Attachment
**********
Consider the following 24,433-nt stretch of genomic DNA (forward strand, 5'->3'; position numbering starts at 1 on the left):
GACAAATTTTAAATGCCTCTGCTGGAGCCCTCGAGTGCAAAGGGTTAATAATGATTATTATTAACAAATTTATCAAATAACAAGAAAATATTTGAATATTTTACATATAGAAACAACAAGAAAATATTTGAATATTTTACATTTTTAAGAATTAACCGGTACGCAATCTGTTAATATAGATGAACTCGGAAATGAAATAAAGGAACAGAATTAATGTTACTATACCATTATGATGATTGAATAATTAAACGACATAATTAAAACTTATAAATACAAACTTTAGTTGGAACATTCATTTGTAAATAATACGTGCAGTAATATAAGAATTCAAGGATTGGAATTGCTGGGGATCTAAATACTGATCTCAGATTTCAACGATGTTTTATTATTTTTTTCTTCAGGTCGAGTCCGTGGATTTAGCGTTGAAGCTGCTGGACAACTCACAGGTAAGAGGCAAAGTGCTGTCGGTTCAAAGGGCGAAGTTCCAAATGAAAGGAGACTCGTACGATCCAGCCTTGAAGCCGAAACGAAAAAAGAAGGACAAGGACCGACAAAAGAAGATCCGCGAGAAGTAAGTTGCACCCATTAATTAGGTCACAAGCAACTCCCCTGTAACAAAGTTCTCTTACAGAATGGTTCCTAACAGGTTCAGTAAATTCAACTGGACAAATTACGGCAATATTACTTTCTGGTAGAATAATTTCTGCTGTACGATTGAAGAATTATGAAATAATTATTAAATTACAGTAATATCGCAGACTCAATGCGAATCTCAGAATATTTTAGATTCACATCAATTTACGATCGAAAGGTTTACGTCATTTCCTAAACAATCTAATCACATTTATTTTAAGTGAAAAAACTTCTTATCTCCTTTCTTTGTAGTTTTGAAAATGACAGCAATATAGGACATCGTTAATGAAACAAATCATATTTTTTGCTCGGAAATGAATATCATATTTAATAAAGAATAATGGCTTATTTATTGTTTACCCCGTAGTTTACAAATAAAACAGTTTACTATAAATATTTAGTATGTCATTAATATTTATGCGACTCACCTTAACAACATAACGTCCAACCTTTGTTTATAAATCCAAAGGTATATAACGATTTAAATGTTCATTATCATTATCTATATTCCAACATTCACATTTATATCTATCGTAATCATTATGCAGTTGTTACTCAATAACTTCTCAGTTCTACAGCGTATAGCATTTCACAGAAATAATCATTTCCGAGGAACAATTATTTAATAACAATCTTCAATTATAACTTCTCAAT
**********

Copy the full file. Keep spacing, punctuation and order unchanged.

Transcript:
Consider the following 24,433-nt stretch of genomic DNA (forward strand, 5'->3'; position numbering starts at 1 on the left):
GACAAATTTTAAATGCCTCTGCTGGAGCCCTCGAGTGCAAAGGGTTAATAATGATTATTATTAACAAATTTATCAAATAACAAGAAAATATTTGAATATTTTACATATAGAAACAACAAGAAAATATTTGAATATTTTACATTTTTAAGAATTAACCGGTACGCAATCTGTTAATATAGATGAACTCGGAAATGAAATAAAGGAACAGAATTAATGTTACTATACCATTATGATGATTGAATAATTAAACGACATAATTAAAACTTATAAATACAAACTTTAGTTGGAACATTCATTTGTAAATAATACGTGCAGTAATATAAGAATTCAAGGATTGGAATTGCTGGGGATCTAAATACTGATCTCAGATTTCAACGATGTTTTATTATTTTTTTCTTCAGGTCGAGTCCGTGGATTTAGCGTTGAAGCTGCTGGACAACTCACAGGTAAGAGGCAAAGTGCTGTCGGTTCAAAGGGCGAAGTTCCAAATGAAAGGAGACTCGTACGATCCAGCCTTGAAGCCGAAACGAAAAAAGAAGGACAAGGACCGACAAAAGAAGATCCGCGAGAAGTAAGTTGCACCCATTAATTAGGTCACAAGCAACTCCCCTGTAACAAAGTTCTCTTACAGAATGGTTCCTAACAGGTTCAGTAAATTCAACTGGACAAATTACGGCAATATTACTTTCTGGTAGAATAATTTCTGCTGTACGATTGAAGAATTATGAAATAATTATTAAATTACAGTAATATCGCAGACTCAATGCGAATCTCAGAATATTTTAGATTCACATCAATTTACGATCGAAAGGTTTACGTCATTTCCTAAACAATCTAATCACATTTATTTTAAGTGAAAAAACTTCTTATCTCCTTTCTTTGTAGTTTTGAAAATGACAGCAATATAGGACATCGTTAATGAAACAAATCATATTTTTTGCTCGGAAATGAATATCATATTTAATAAAGAATAATGGCTTATTTATTGTTTACCCCGTAGTTTACAAATAAAACAGTTTACTATAAATATTTAGTATGTCATTAATATTTATGCGACTCACCTTAACAACATAACGTCCAACCTTTGTTTATAAATCCAAAGGTATATAACGATTTAAATGTTCATTATCATTATCTATATTCCAACATTCACATTTATATCTATCGTAATCATTATGCAGTTGTTACTCAATAACTTCTCAGTTCTACAGCGTATAGCATTTCACAGAAATAATCATTTCCGAGGAACAATTATTTAATAACAATCTTCAATTATAACTTCTCAAT